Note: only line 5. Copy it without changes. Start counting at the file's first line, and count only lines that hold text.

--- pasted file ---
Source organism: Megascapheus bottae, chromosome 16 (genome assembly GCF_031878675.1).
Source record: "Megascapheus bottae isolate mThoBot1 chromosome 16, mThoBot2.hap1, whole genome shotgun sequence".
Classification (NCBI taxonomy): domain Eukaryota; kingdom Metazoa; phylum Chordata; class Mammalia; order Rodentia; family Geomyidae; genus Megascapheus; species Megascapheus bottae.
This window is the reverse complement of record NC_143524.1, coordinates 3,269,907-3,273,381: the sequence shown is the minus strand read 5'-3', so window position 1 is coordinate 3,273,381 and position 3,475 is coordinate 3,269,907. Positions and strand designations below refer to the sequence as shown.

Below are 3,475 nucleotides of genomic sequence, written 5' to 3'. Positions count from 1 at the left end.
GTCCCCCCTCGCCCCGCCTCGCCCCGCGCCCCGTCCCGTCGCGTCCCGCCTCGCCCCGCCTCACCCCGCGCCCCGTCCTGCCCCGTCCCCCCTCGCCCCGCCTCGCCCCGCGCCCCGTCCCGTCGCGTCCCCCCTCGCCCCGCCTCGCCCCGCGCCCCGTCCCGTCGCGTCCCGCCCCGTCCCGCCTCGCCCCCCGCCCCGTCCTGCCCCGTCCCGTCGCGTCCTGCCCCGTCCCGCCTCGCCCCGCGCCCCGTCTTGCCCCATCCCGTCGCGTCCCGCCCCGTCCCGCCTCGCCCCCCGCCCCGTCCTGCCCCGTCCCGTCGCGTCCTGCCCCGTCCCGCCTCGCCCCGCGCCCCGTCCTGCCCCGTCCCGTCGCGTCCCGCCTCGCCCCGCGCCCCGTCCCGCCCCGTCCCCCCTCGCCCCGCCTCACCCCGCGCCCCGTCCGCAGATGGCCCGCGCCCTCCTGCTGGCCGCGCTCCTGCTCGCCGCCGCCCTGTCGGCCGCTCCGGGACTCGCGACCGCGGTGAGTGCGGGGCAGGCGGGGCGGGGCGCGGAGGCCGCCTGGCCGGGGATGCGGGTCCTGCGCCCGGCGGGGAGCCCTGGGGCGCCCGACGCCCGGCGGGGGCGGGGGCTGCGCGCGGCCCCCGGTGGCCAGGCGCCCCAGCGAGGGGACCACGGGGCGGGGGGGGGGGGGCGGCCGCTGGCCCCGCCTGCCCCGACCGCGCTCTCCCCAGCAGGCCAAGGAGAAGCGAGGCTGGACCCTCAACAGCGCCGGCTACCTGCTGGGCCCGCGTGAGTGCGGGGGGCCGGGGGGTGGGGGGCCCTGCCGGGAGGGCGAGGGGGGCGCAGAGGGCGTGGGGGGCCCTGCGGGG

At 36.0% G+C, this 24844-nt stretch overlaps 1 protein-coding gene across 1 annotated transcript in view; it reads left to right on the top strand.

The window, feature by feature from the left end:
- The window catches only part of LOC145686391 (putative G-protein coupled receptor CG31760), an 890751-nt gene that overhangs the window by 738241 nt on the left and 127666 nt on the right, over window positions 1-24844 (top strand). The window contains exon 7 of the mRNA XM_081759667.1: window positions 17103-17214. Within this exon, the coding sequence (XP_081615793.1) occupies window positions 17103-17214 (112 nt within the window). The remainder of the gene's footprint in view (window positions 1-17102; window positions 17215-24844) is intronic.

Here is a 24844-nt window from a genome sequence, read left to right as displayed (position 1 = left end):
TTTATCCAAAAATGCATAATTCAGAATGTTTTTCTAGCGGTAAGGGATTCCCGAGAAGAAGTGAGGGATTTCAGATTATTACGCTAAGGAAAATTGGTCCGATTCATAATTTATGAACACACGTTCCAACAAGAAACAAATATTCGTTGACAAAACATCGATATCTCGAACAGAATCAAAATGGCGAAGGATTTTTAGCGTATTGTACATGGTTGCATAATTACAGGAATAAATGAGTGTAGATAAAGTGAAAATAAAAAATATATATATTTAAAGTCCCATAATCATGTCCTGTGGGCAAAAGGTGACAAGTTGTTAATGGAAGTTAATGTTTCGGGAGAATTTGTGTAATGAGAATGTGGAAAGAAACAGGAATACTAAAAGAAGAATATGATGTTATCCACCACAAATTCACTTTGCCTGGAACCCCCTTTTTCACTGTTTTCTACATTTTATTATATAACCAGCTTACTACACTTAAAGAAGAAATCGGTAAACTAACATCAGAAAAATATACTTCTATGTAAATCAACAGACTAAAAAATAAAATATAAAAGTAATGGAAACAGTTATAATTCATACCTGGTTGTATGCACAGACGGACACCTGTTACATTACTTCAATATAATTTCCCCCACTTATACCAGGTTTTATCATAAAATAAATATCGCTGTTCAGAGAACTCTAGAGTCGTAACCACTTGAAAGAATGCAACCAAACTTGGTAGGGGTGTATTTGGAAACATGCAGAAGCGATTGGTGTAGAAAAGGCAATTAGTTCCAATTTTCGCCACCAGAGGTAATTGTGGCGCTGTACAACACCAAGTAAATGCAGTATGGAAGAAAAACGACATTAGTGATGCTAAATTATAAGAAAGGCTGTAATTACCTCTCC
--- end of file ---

Below are 3,475 nucleotides of genomic sequence, written 5' to 3'. Positions count from 1 at the left end.